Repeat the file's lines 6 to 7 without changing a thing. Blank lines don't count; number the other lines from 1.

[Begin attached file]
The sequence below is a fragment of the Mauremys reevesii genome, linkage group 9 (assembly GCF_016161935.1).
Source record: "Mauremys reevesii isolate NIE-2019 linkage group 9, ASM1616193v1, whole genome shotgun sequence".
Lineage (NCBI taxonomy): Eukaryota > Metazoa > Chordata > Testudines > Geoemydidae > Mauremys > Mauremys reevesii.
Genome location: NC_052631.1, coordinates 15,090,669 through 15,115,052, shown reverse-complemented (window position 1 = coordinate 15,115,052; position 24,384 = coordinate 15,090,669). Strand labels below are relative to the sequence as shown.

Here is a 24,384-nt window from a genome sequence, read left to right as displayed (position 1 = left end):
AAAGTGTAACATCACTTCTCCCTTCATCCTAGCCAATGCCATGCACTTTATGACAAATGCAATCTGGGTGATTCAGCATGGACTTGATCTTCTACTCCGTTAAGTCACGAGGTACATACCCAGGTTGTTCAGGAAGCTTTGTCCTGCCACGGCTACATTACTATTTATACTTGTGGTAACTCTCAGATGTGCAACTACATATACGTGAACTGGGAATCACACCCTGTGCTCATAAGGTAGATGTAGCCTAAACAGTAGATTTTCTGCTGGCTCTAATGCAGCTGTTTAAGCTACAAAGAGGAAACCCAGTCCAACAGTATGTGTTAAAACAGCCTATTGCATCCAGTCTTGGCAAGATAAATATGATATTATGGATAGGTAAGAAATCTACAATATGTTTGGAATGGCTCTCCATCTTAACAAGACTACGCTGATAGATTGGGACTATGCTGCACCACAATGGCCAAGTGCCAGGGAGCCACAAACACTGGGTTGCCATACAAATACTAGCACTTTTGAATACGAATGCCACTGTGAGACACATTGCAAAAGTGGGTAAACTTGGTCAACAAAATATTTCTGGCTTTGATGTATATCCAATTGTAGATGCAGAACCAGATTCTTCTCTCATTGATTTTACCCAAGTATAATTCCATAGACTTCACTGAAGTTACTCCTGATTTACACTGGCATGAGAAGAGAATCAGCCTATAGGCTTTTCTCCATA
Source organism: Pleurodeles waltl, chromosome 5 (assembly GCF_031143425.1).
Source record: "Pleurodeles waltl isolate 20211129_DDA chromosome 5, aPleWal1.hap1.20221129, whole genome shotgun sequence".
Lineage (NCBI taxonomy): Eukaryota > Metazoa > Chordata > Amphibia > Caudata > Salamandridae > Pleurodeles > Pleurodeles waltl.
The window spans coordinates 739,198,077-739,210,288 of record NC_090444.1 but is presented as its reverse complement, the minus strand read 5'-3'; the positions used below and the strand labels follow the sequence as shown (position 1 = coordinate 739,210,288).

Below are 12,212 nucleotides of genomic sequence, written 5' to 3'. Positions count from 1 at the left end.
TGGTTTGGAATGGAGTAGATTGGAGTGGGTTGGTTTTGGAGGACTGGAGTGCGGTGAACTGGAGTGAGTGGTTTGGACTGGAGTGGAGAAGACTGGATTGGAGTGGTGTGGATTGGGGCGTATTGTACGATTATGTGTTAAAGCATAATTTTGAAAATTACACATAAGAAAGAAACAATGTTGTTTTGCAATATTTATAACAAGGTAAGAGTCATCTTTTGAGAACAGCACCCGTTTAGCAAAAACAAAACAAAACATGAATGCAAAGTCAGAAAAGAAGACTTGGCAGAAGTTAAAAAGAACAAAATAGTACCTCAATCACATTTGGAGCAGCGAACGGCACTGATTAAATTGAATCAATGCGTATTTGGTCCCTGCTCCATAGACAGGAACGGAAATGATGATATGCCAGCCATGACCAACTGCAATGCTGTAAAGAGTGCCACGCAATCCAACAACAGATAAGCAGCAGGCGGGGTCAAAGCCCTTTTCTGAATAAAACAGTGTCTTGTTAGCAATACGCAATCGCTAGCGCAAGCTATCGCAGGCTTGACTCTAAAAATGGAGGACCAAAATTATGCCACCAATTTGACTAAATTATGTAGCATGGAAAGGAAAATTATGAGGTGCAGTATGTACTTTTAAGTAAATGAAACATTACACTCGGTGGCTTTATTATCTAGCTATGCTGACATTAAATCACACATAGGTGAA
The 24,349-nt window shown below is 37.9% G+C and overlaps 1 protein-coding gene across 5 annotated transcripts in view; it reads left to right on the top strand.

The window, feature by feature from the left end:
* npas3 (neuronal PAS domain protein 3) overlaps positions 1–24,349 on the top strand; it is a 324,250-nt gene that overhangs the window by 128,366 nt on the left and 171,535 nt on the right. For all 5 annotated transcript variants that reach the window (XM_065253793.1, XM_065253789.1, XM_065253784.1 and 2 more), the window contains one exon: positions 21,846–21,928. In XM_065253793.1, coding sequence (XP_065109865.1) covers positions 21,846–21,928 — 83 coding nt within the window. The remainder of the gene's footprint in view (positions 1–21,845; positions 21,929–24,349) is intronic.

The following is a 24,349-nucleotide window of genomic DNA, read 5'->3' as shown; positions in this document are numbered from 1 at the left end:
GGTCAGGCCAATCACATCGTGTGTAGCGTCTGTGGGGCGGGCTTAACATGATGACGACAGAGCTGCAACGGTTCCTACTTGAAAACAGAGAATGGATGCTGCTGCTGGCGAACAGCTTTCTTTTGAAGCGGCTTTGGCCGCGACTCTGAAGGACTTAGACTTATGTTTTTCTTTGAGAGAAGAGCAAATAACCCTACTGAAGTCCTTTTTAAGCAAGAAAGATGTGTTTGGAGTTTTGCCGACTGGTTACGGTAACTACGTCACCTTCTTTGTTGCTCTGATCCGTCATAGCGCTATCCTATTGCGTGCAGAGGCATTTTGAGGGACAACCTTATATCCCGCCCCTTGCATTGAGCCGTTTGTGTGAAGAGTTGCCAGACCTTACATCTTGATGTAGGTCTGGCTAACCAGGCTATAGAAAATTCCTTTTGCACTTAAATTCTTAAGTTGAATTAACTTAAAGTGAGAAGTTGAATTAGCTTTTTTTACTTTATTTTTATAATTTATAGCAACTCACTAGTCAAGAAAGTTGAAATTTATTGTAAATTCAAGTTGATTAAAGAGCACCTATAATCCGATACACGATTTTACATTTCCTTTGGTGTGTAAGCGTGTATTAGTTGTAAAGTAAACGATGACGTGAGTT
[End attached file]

AAAGTGTAACATCACTTCTCCCTTCATCCTAGCCAATGCCATGCACTTTATGACAAATGCAATCTGGGTGATTCAGCATGGACTTGATCTTCTACTCCGTTAAGTCACGAGGTACATACCCAGGTTGTTCAGGAAGCTTTGTCCTGCCACGGCTACATTACTATTTATACTTGTGGTAACTCTCAGATGTGCAACTACATATACGTGAACTGGGAATCACACCCTGTGCTCATAAGGTAGATGTAGCCTAAACAGTAGATTTTCTGCTGGCTCTAATGCAGCTGTTTAAGCTACAAAGAGGAAACCCAGTCCAACAGTATGTGTTAAAACAGCCTATTGCATCCAGTCTTGGCAAGATAAATATGATATTATGGATAGGTAAGAAATCTACAATATGTTTGGAATGGCTCTCCATCTTAACAAGACTACGCTGATAGATTGGGACTATGCTGCACCACAATGGCCAAGTGCCAGGGAGCCACAAACACTGGGTTGCCATACAAATACTAGCACTTTTGAATACGAATGCCACTGTGAGACACATTGCAAAAGTGGGTAAACTTGGTCAACAAAATATTTCTGGCTTTGATGTATATCCAATTGTAGATGCAGAACCAGATTCTTCTCTCATTGATTTTACCCAAGTATAATTCCATAGACTTCACTGAAGTTACTCCTGATTTACACTGGCATGAGAAGAGAATCAGCCTATAGGCTTTTCTCCATA
Source organism: Pleurodeles waltl, chromosome 5 (assembly GCF_031143425.1).